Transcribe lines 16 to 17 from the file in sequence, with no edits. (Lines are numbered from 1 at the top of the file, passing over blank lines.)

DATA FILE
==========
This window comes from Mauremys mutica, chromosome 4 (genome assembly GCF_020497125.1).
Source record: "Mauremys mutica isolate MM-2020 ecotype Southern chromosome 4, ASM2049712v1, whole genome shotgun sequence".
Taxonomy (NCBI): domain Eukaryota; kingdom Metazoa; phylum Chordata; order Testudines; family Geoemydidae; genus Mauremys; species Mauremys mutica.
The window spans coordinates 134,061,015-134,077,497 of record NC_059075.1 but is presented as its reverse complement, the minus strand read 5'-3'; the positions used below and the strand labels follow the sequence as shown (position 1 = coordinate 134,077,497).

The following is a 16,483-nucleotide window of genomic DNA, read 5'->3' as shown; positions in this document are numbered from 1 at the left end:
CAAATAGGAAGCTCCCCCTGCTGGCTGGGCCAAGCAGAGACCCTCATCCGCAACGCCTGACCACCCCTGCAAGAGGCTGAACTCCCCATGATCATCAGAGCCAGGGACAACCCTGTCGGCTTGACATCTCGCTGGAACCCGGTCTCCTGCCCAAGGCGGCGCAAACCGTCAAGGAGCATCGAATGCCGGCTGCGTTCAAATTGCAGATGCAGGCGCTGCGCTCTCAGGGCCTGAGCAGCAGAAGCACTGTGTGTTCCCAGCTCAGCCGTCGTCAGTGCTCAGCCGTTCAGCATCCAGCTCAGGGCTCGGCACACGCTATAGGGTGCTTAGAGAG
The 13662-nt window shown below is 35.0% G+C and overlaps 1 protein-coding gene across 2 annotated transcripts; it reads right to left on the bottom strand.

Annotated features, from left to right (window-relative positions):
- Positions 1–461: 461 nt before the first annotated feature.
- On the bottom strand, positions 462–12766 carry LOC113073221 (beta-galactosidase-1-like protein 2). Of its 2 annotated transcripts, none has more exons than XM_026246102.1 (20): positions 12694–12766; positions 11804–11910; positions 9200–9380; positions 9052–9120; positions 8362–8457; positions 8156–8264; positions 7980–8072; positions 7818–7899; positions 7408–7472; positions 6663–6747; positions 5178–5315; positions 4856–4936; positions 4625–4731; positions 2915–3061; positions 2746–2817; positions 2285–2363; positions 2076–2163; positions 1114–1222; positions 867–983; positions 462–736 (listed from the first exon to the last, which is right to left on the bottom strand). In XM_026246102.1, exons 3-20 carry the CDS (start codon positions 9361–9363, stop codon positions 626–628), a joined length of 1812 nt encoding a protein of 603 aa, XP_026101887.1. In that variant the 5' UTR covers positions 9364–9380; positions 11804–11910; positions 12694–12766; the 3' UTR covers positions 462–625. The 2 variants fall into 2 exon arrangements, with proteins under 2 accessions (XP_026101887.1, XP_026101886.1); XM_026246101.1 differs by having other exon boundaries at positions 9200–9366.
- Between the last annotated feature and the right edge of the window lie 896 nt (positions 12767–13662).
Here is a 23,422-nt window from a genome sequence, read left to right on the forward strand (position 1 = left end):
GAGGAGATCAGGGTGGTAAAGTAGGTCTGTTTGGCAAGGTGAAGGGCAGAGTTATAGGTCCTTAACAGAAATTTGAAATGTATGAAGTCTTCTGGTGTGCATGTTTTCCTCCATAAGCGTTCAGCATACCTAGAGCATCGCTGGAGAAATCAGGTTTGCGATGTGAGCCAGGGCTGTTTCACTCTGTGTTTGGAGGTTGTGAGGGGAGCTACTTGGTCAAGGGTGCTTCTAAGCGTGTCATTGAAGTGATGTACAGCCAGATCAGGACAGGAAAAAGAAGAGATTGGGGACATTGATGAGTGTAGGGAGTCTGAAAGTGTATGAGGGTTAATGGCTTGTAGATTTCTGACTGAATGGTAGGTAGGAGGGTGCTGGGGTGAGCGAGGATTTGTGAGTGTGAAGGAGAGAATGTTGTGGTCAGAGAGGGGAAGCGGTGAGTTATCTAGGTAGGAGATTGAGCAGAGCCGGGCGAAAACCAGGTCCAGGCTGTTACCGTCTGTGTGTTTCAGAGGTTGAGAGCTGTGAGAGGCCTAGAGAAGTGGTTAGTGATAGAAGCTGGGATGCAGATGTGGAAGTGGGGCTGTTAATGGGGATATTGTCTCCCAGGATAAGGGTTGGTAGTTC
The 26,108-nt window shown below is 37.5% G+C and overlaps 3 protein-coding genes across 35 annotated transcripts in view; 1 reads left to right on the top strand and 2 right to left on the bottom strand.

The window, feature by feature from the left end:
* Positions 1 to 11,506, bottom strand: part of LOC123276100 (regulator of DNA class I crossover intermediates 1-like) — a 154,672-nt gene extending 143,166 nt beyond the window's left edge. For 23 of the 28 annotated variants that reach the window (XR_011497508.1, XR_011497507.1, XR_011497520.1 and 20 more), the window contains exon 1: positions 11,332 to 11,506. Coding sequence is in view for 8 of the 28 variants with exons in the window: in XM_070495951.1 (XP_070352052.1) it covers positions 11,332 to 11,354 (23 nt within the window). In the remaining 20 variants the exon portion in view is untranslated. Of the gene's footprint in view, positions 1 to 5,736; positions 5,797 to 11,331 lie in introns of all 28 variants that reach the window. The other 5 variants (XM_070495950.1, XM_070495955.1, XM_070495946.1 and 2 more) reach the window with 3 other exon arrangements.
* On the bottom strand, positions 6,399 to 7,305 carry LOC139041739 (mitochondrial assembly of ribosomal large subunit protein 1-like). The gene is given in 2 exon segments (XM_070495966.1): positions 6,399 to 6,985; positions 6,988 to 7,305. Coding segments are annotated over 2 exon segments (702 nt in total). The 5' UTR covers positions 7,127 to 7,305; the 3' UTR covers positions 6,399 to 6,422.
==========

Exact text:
* Positions 1 to 11,506, bottom strand: part of LOC123276100 (regulator of DNA class I crossover intermediates 1-like) — a 154,672-nt gene extending 143,166 nt beyond the window's left edge. For 23 of the 28 annotated variants that reach the window (XR_011497508.1, XR_011497507.1, XR_011497520.1 and 20 more), the window contains exon 1: positions 11,332 to 11,506. Coding sequence is in view for 8 of the 28 variants with exons in the window: in XM_070495951.1 (XP_070352052.1) it covers positions 11,332 to 11,354 (23 nt within the window). In the remaining 20 variants the exon portion in view is untranslated. Of the gene's footprint in view, positions 1 to 5,736; positions 5,797 to 11,331 lie in introns of all 28 variants that reach the window. The other 5 variants (XM_070495950.1, XM_070495955.1, XM_070495946.1 and 2 more) reach the window with 3 other exon arrangements.
* On the bottom strand, positions 6,399 to 7,305 carry LOC139041739 (mitochondrial assembly of ribosomal large subunit protein 1-like). The gene is given in 2 exon segments (XM_070495966.1): positions 6,399 to 6,985; positions 6,988 to 7,305. Coding segments are annotated over 2 exon segments (702 nt in total). The 5' UTR covers positions 7,127 to 7,305; the 3' UTR covers positions 6,399 to 6,422.